What are they exactly?


Nakanishi There are some 350 CI and brand strategy manuals collected from prominent companies around the world. There are also materials used as references in consulting, data and reports collected and produced by PAOS itself for each project, and design works such as logo and symbol mark idea sketches and studies, but there are so many that even I can't remember them all. The important matter is how to take over and utilise these global materials in the future.


‘Design Thinking’ will remain in book form


 While studying at Waseda University, you established your own design research group and conducted research that would become the forerunner of PAOS. As a part of this research, you started to write directly to big companies in Europe and the US such as 3M, Coca-Cola, IBM, British Railways and so on to collect design manuals.


Nakanishi We thought it was important to find out what was really happening in Europe and the US, which were one step ahead of us. What surprised me was that many companies offered their valuable manuals to a research group from a Japanese university. I was first of all surprised and impressed by the attitude of these companies.


 And you used them as a reference to further deepen your activities and compiled them into the book "DECOMAS ", which is still the bible of Japanese-style CI. "DECOMAS" stands for Design Coordination as A Management Strategy, and its publication in 1971 was the very first year of Japanese CI, with 10 editions in 30 years. You have since published a second edition, "New DECOMAS - Creating Design Conscious Companies" (Sanseido). There are many other publications, all of which can be regarded as a design archive, examining the practices of Nakanishi and PAOS.


Nakanishi Yes, that may be true.


 What was PAOS' goal in introducing CI, which originated in Europe and the US, to Japan in the first place?


Nakanishi From the outset, we have insisted on the creation of a uniquely Japanese CI/VI. For example, American design is marketing-oriented. The same tendency applies to CI and brand design. On the other hand, although this has changed considerably recently, Japanese companies have their own management climate and sense of existence, and are not necessarily marketing-oriented. In the late 70s, 80s and 90s, Japanese companies went from growth to maturity.The more conscious companies were more active in enhancing their corporate culture and beauty. In other words, 'beauty for use = beauty for good', and CI efforts were considered to lead to increased profits.


 That was the background to many companies working on Japanese-style CI in the 1980s.


Nakanishi Recently, we often hear the words "Design Thinking", but I think what we have been doing consistently is exactly "Design Thinking" and its practice. I personally think that CI is an expression of a company's thinking, management and sense of existence. That is why I think it is very important to document our activities in books and other media.


 Why a book?


Nakanishi Logos, symbols and other designs are not eternal, they change with the times. Of course we try to propose designs that will last for a long time, but in recent years changes in the business environment, such as mergers and acquisitions, have sometimes forced us to change. However, a book of ideas and philosophies is an intellectual stock that can be developed and deepened with the times.


About the Design Museum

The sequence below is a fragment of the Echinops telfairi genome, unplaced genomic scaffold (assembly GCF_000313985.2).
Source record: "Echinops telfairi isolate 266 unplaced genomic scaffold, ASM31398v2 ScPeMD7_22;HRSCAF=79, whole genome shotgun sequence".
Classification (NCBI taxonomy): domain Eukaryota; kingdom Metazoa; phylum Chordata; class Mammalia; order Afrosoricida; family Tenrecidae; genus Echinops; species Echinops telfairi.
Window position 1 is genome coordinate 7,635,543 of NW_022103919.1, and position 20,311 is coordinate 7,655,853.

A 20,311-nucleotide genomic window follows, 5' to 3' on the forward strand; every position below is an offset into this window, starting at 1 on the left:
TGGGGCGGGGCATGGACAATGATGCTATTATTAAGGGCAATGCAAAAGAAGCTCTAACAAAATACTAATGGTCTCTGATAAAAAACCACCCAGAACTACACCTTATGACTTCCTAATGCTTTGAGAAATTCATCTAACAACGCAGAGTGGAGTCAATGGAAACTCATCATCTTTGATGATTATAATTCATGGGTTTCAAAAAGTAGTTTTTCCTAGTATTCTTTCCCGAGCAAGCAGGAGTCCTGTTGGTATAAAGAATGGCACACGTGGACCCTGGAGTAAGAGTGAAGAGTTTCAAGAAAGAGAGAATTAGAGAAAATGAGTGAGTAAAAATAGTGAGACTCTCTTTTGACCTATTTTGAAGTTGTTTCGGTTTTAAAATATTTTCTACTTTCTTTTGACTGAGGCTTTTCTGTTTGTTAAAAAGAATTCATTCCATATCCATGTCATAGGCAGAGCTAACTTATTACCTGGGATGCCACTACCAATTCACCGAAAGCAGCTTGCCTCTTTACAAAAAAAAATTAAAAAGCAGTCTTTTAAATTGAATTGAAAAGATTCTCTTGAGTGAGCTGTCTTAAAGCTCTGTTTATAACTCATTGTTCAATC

What do you think about a design archive or a design museum in Japan?


Nakanishi I used to have a plan for a 'Kobe City Design History Museum Park', although it was cut short due to the Great Hanshin-Awaji Earthquake of 1995. I still have the proposal. At that time, under the leadership of Mayor Tatsuo Miyazaki, Kobe had its own business plan, supported by ample funds, to the extent that it was known as the "Kobe City Company". The Kobe City Design History Museum Park was one of these projects. As I was from Kobe City and had been involved in many CI and business designs, I was approached for advice.
In the 1990s, the CI boom had to settled down and people were saying, "It's all about brand design now!". For my part, I regretted that CI was only superficially understood, as it originally included the concept of brand strategy in the information society. Because of this, I wanted to propose a museum as a condensation of life and culture that was not merely a design exhibition of objects.


 What exactly was your vision?


Nakanishi In the 1990s, the bubble economy had burst and people's desire for material things had died down, and there was a growing demand for quality of life and culture. That's when we came up with the idea of a museum that would not only display design works, but would also collect and study the background and mechanisms behind their creation.
For example, the famous house of William Morris, who promoted the Arts and Crafts Movement in late 19th century Britain, will be recreated, with furniture and tools from the period and modern works of art displayed in the rooms, so that visitors can experience the germination of modern design as space and environment. The aim was to reproduce, as realistically as possible, the life of the same period in about 30 of these famous houses that reproduce the history of modern design, and to show the essence and role of design as a system through the people's living spaces and tools.
The Museum Park had even produced a model, but the Great Hanshin Earthquake struck and the city of Kobe was no longer able to do so. More than 20 years have passed since then, but it is a great pity that no design museum has emerged in Japan.


 Earlier, you told us that PAOS has five warehouses for its archives alone. I also heard that next year will be the 50th anniversary of PAOS. Do you have any plans for an exhibition or symposium to look back on the history of CI in Japan and at the same time to look forward to the future? I think this will be a very meaningful project at a time when the state of companies is changing dramatically.


Nakanishi  I am glad to hear you say so. As it happens, at the request of the Kanagawa Region of JAGDA (Japan Graphic Design Association), we recently held an exhibition at Yokohama National University called 'The World of Motoo Nakanishi', looking back over 50 years. We received many comments from visitors about learning about the world of design and its significance.


 Thank you very much for your valuable comments today.





For questions about Motoo Nakanishi's design archive,
please contact us via https://npo-plat.org.